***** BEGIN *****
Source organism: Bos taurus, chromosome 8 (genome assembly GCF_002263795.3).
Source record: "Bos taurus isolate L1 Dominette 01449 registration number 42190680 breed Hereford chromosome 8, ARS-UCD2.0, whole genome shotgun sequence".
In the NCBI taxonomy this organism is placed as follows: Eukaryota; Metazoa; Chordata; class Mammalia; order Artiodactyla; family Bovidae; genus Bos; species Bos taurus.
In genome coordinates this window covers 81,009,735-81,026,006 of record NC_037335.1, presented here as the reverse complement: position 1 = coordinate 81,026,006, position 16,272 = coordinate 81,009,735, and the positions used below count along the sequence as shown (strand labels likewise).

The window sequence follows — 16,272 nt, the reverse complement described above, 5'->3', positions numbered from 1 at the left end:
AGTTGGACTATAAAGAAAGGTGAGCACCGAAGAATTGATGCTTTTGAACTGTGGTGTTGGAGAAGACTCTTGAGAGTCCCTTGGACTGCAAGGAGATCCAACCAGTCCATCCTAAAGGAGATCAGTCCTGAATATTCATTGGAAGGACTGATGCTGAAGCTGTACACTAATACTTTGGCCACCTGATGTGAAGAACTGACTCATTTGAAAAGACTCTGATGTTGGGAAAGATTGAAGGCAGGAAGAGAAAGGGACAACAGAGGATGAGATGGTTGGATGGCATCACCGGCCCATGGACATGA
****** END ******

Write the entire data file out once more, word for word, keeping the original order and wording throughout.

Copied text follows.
Source organism: Bos taurus, chromosome 8 (genome assembly GCF_002263795.3).
Source record: "Bos taurus isolate L1 Dominette 01449 registration number 42190680 breed Hereford chromosome 8, ARS-UCD2.0, whole genome shotgun sequence".
In the NCBI taxonomy this organism is placed as follows: Eukaryota; Metazoa; Chordata; class Mammalia; order Artiodactyla; family Bovidae; genus Bos; species Bos taurus.
In genome coordinates this window covers 81,009,735-81,026,006 of record NC_037335.1, presented here as the reverse complement: position 1 = coordinate 81,026,006, position 16,272 = coordinate 81,009,735, and the positions used below count along the sequence as shown (strand labels likewise).

The window sequence follows — 16,272 nt, the reverse complement described above, 5'->3', positions numbered from 1 at the left end:
AGTTGGACTATAAAGAAAGGTGAGCACCGAAGAATTGATGCTTTTGAACTGTGGTGTTGGAGAAGACTCTTGAGAGTCCCTTGGACTGCAAGGAGATCCAACCAGTCCATCCTAAAGGAGATCAGTCCTGAATATTCATTGGAAGGACTGATGCTGAAGCTGTACACTAATACTTTGGCCACCTGATGTGAAGAACTGACTCATTTGAAAAGACTCTGATGTTGGGAAAGATTGAAGGCAGGAAGAGAAAGGGACAACAGAGGATGAGATGGTTGGATGGCATCACCGGCCCATGGACATGA